DIGITAL MEDIA GHOST | DIGITAL MARKETING
For the past two weeks we’ve been breaking down the three most important areas of focus for your Twitter strategy. Having covered follows and hashtags, we’re finishing up our series this week with a little info on retweets.
With retweets you want to both give and receive. Retweeting others’ tweets helps put you on the radar of the followers of those you’re retweeting. Did you get that? When you retweet, all the people following the person whose tweet you share will see that it came from you. They’ll know that if nothing else, you both have one thing in common: the person whose tweet you chose to retweet. If you’re lucky they’ll check you out to see what you’re about, and follow you.
You need to tweet regularly to build momentum. If you can’t come up with enough original material to post multiple times per day, retweeting is a great way to build visibility – just be sure what you’re retweeting is relevant to your own business.
Here are two versions of the same information retweeted:
The top version was done by copying and pasting the contents of the original tweet, adding “RT” (for “retweet”) and the user name of the original tweeter at the beginning, and then tweaking as needed to allow space for a personal comment with hashtag. This takes an extra moment, but can be beneficial because it adds a little more “you” into the equation. It will also set you apart from others’ retweets of the same material.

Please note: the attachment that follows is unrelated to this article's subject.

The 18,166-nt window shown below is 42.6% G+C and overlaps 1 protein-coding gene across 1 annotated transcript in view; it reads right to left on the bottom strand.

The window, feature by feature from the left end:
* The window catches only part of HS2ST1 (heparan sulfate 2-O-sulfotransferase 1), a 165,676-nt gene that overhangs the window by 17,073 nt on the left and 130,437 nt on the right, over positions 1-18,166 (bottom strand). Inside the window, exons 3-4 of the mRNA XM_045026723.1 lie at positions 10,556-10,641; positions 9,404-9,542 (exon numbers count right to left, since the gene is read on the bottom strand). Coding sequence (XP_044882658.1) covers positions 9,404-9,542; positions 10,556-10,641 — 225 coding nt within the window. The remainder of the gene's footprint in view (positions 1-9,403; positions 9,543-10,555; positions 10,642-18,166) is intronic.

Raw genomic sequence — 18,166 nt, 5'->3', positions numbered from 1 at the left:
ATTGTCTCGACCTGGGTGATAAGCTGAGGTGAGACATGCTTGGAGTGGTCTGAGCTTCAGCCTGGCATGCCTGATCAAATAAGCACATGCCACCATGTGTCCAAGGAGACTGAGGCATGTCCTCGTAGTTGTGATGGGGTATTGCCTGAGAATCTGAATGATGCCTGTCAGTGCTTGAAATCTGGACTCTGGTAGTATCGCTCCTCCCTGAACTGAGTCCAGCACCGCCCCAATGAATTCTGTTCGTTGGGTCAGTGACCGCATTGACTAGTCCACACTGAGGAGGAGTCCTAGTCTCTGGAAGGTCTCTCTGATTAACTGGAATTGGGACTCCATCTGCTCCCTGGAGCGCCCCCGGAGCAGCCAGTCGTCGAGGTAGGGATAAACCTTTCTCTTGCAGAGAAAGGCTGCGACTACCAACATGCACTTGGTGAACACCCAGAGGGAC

The second example was done by simply hitting the retweet button which appears under every post. It retweets the original tweet verbatim, adding only your user name as a link below the tweet. This is fine if you’re in a hurry, don’t have anything to add to the original tweet, or feel that deleting characters from the original tweet in order to add something will compromise its meaning.
Whichever method you use, retweeting is something worth doing.
By the same token, you want to be writing engaging content about your business, and using appropriate and trend-worthy hashtags, to get others retweeting YOU. To this end, it helps to keep tweets in the 100-115-character range, according to social media analyst Dan Zarrella. It makes perfect sense when you think about it. You want to be able to say enough that it’s worth being retweeted, but you want to leave a little space for the retweeter to add their own tagline or hashtag. So keep that in mind as you tweet, and set yourself up with retweetable bits.
If you use these guidelines we’ve laid out for you, you’ll see your Twitter following expand in no time, and with a captive audience following and interacting with all you’re putting out in the Twitterverse, your business will expand as well.